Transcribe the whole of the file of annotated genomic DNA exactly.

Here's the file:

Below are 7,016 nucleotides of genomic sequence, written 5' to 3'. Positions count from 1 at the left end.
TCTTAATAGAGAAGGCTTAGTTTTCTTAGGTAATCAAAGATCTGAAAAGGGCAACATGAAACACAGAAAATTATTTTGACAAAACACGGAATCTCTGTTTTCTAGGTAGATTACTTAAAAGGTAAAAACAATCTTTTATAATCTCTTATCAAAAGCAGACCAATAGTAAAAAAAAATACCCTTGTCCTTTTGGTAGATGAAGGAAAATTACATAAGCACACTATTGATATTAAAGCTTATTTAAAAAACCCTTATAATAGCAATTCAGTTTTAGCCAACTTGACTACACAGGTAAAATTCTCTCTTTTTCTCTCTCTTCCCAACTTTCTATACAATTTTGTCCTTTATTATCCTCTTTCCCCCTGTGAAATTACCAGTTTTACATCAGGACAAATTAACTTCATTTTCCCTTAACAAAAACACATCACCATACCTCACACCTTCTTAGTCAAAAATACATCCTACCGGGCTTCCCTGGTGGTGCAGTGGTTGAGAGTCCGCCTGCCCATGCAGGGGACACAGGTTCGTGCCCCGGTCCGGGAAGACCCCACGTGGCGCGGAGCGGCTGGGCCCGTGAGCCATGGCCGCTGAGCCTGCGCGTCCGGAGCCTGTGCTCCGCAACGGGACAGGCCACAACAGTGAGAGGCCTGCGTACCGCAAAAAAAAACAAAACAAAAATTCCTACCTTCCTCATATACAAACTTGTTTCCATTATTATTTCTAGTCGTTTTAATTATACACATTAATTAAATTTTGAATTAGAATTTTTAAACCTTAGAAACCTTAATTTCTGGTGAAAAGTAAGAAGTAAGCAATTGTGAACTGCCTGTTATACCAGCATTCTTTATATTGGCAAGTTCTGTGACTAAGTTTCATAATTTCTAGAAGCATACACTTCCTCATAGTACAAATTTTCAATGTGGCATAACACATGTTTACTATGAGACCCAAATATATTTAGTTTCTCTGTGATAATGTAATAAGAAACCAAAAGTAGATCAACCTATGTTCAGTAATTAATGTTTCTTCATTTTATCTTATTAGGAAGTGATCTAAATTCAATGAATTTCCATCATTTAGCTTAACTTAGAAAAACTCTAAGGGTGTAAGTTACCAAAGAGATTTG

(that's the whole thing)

Below are 7,016 nucleotides of genomic sequence, written 5' to 3'. Positions count from 1 at the left end.
TCTTAATAGAGAAGGCTTAGTTTTCTTAGGTAATCAAAGATCTGAAAAGGGCAACATGAAACACAGAAAATTATTTTGACAAAACACGGAATCTCTGTTTTCTAGGTAGATTACTTAAAAGGTAAAAACAATCTTTTATAATCTCTTATCAAAAGCAGACCAATAGTAAAAAAAAATACCCTTGTCCTTTTGGTAGATGAAGGAAAATTACATAAGCACACTATTGATATTAAAGCTTATTTAAAAAACCCTTATAATAGCAATTCAGTTTTAGCCAACTTGACTACACAGGTAAAATTCTCTCTTTTTCTCTCTCTTCCCAACTTTCTATACAATTTTGTCCTTTATTATCCTCTTTCCCCCTGTGAAATTACCAGTTTTACATCAGGACAAATTAACTTCATTTTCCCTTAACAAAAACACATCACCATACCTCACACCTTCTTAGTCAAAAATACATCCTACCGGGCTTCCCTGGTGGTGCAGTGGTTGAGAGTCCGCCTGCCCATGCAGGGGACACAGGTTCGTGCCCCGGTCCGGGAAGACCCCACGTGGCGCGGAGCGGCTGGGCCCGTGAGCCATGGCCGCTGAGCCTGCGCGTCCGGAGCCTGTGCTCCGCAACGGGACAGGCCACAACAGTGAGAGGCCTGCGTACCGCAAAAAAAAACAAAACAAAAATTCCTACCTTCCTCATATACAAACTTGTTTCCATTATTATTTCTAGTCGTTTTAATTATACACATTAATTAAATTTTGAATTAGAATTTTTAAACCTTAGAAACCTTAATTTCTGGTGAAAAGTAAGAAGTAAGCAATTGTGAACTGCCTGTTATACCAGCATTCTTTATATTGGCAAGTTCTGTGACTAAGTTTCATAATTTCTAGAAGCATACACTTCCTCATAGTACAAATTTTCAATGTGGCATAACACATGTTTACTATGAGACCCAAATATATTTAGTTTCTCTGTGATAATGTAATAAGAAACCAAAAGTAGATCAACCTATGTTCAGTAATTAATGTTTCTTCATTTTATCTTATTAGGAAGTGATCTAAATTCAATGAATTTCCATCATTTAGCTTAACTTAGAAAAACTCTAAGGGTGTAAGTTACCAAAGAGATTTG